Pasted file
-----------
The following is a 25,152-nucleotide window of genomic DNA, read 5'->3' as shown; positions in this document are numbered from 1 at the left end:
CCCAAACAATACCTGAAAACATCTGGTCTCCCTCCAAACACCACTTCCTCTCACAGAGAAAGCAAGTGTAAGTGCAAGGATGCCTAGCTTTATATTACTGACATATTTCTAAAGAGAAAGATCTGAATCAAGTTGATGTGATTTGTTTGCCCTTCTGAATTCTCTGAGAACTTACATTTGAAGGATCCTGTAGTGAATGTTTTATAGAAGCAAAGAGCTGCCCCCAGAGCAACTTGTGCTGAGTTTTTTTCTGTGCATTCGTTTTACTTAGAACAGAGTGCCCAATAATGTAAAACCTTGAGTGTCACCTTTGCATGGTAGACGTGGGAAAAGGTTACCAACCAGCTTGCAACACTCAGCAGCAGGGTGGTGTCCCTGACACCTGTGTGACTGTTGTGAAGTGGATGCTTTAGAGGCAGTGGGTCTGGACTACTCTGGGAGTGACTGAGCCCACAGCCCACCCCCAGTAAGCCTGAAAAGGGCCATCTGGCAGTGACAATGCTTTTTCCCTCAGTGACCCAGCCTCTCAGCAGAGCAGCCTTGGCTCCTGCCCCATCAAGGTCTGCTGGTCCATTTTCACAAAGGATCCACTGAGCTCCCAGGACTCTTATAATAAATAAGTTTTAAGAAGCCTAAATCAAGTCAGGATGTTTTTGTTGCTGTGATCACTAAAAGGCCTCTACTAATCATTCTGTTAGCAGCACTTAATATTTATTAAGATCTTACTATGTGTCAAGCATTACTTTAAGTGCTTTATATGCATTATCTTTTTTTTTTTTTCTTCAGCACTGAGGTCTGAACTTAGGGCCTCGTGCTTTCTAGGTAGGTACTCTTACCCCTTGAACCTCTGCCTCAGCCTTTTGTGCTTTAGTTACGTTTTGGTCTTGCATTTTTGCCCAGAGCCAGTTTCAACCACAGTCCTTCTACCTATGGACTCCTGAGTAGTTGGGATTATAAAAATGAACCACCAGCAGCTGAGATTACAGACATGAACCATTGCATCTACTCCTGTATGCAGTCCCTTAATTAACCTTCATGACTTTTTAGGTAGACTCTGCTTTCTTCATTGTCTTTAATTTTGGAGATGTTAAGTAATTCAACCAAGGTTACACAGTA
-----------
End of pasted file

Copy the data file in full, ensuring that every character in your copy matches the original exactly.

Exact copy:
The following is a 25,152-nucleotide window of genomic DNA, read 5'->3' as shown; positions in this document are numbered from 1 at the left end:
CCCAAACAATACCTGAAAACATCTGGTCTCCCTCCAAACACCACTTCCTCTCACAGAGAAAGCAAGTGTAAGTGCAAGGATGCCTAGCTTTATATTACTGACATATTTCTAAAGAGAAAGATCTGAATCAAGTTGATGTGATTTGTTTGCCCTTCTGAATTCTCTGAGAACTTACATTTGAAGGATCCTGTAGTGAATGTTTTATAGAAGCAAAGAGCTGCCCCCAGAGCAACTTGTGCTGAGTTTTTTTCTGTGCATTCGTTTTACTTAGAACAGAGTGCCCAATAATGTAAAACCTTGAGTGTCACCTTTGCATGGTAGACGTGGGAAAAGGTTACCAACCAGCTTGCAACACTCAGCAGCAGGGTGGTGTCCCTGACACCTGTGTGACTGTTGTGAAGTGGATGCTTTAGAGGCAGTGGGTCTGGACTACTCTGGGAGTGACTGAGCCCACAGCCCACCCCCAGTAAGCCTGAAAAGGGCCATCTGGCAGTGACAATGCTTTTTCCCTCAGTGACCCAGCCTCTCAGCAGAGCAGCCTTGGCTCCTGCCCCATCAAGGTCTGCTGGTCCATTTTCACAAAGGATCCACTGAGCTCCCAGGACTCTTATAATAAATAAGTTTTAAGAAGCCTAAATCAAGTCAGGATGTTTTTGTTGCTGTGATCACTAAAAGGCCTCTACTAATCATTCTGTTAGCAGCACTTAATATTTATTAAGATCTTACTATGTGTCAAGCATTACTTTAAGTGCTTTATATGCATTATCTTTTTTTTTTTTTCTTCAGCACTGAGGTCTGAACTTAGGGCCTCGTGCTTTCTAGGTAGGTACTCTTACCCCTTGAACCTCTGCCTCAGCCTTTTGTGCTTTAGTTACGTTTTGGTCTTGCATTTTTGCCCAGAGCCAGTTTCAACCACAGTCCTTCTACCTATGGACTCCTGAGTAGTTGGGATTATAAAAATGAACCACCAGCAGCTGAGATTACAGACATGAACCATTGCATCTACTCCTGTATGCAGTCCCTTAATTAACCTTCATGACTTTTTAGGTAGACTCTGCTTTCTTCATTGTCTTTAATTTTGGAGATGTTAAGTAATTCAACCAAGGTTACACAGTA